It’s basically the same dish as the previous one with the only difference being in the shape of the meat and its fat content (sparrow is usually fatter). Czechs simply love their roast pork!
3. Svíčková na Smetaně (Roast Sirloin in Sour Cream Sauce w/ Dumplings)
With this particular dish, we take a dip into the Czech passion for creamy sauces. Svíčková got its name from the type of meat dominating this dish, sirloin, and the whole dish could be translated as roast sirloin in sour cream sauce with dumplings (yes, the dumplings again!).
Svíčková is very often a source of amusement among English-speaking Czechs, as they tend to comically call it “the candle sauce”, which would be the literal translation.
Should you attend a Czech wedding, there is a 80% chance you will be served this as a main course. Expect a slow roasted sirloin in a juice/base of carrots, celeriac, parsley root, and onion, which is later on blended into a very smooth sauce softened with full-fat cream.
The sauce is then poured over the thin slices of tender sirloin, accompanied by the now well-known dumplings and garnished with cranberry compote and a slice of lemon. Due to the time-consuming and overall difficult nature of this dish, once a girlfriend pulls out a perfect svíčková, she’s believed to be ready for marriage and starting a family.
We’re not leaving the sauces just yet, as koprovka is another favorite and Czech-specific dish. In contrast to the previous dish, should you be served this at a wedding, something’s not quite right. Koprová omáčka, creamy dill sauce, is more a specialty and signature of Czech grandmothers.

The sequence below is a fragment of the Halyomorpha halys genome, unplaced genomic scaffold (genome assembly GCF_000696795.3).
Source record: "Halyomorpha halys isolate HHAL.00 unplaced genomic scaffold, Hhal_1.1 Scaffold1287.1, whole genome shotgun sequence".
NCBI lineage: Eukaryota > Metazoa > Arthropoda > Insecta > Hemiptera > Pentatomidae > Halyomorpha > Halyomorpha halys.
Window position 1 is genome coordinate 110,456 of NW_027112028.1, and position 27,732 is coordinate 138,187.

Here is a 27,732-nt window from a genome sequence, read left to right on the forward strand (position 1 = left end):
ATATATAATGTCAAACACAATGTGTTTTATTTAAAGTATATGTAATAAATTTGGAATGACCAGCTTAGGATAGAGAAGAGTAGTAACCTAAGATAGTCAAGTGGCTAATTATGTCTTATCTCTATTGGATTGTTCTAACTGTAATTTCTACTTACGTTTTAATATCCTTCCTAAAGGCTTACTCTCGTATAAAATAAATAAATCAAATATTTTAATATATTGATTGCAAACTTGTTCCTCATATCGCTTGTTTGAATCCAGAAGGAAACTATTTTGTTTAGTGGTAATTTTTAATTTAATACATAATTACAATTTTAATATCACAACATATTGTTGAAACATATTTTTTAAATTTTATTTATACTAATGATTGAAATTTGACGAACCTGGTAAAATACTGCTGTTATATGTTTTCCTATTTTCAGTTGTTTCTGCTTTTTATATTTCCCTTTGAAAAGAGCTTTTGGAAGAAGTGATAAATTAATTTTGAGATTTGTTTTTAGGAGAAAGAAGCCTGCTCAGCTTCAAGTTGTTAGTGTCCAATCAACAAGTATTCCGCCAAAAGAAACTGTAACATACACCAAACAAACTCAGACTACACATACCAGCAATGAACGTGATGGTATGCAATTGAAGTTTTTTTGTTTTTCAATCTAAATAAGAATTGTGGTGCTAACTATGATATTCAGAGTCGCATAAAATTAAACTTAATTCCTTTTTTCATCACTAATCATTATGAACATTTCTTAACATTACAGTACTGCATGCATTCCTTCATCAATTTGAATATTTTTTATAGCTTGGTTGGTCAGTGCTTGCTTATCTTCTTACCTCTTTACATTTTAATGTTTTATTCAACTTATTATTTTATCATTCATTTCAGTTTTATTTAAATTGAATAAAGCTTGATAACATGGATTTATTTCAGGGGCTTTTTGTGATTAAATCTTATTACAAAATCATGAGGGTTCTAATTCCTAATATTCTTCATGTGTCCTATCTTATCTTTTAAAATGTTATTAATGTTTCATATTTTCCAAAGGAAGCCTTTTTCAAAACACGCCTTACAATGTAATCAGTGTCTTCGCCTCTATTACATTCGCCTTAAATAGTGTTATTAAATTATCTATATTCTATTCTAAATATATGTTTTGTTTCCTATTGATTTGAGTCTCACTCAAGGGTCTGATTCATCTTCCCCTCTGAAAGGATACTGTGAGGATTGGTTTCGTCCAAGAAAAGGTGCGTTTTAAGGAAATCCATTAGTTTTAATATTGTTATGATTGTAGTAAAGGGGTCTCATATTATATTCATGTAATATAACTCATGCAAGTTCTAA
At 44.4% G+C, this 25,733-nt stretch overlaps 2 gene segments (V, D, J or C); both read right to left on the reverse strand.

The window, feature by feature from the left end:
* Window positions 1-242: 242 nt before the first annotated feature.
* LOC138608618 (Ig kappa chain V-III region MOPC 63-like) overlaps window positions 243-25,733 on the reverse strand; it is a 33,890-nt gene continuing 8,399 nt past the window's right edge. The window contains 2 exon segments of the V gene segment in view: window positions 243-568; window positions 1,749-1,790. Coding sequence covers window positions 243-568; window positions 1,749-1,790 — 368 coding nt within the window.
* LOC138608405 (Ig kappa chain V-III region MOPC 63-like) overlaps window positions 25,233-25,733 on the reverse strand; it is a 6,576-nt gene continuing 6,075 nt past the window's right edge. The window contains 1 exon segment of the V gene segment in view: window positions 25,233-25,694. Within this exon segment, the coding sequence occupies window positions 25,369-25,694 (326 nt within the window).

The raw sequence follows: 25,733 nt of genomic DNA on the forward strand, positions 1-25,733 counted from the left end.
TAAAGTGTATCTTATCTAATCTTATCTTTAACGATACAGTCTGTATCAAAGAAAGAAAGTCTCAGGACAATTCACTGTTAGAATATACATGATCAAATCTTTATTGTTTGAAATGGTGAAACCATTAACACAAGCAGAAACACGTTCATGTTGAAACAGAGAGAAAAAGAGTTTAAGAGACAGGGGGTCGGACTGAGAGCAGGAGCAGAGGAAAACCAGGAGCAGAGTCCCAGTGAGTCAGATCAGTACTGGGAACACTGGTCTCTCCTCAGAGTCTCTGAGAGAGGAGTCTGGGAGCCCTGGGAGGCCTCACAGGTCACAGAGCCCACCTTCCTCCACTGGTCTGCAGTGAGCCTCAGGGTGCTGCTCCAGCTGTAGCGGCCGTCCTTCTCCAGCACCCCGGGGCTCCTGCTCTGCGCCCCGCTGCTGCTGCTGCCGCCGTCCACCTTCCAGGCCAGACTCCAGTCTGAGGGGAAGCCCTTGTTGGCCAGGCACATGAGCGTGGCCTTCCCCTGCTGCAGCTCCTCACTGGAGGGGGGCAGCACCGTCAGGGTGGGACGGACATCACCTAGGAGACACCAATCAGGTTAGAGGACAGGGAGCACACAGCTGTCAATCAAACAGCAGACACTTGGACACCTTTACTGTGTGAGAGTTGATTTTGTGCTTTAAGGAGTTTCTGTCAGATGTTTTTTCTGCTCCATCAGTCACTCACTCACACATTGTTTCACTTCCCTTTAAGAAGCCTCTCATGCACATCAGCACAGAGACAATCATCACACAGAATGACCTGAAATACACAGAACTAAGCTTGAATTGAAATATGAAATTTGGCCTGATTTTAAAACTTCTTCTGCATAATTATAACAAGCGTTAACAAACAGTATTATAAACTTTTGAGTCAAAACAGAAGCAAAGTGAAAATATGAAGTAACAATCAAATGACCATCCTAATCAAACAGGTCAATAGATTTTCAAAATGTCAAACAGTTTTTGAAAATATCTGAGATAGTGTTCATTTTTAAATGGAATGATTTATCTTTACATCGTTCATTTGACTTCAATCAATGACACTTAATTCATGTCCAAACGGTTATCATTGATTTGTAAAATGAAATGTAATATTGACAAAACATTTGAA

It’s made from cream, vinegar, fresh and pickled dill thickened with flour. And even though it may not sound overly appetizing, believe me, it is!
Koprovka is usually served with—guess what? You got it right, dumplings! But people also eat this creamy sauce with a side of boiled potatoes and, of course, don’t forget the meat. This time it’s boiled beef. Koprovka is a controversial dish in Czechia as people either love it or hate it.
The sauce ‘n dumpling ride continues with another Czech classic, sweet tomato sauce. A signature of many Czech schools and kindergartens, rajská omáčka is an undeniable part of every Czech’s childhood.
This tomato sauce is nothing like the tomato sauces you know or come across in other national cuisines though. It’s sweet and sour, and the taste of tomatoes is usually overshadowed by the various spices, such as bay leaves, allspice, black pepper, and, in some families, the not-so-secret ingredient, cinnamon.
Once the simmering and cooking is over, the sauce gets blended into a very rich and creamy texture and is ready to be served with slices of boiled beef or bell peppers stuffed with minced pork and dumplings.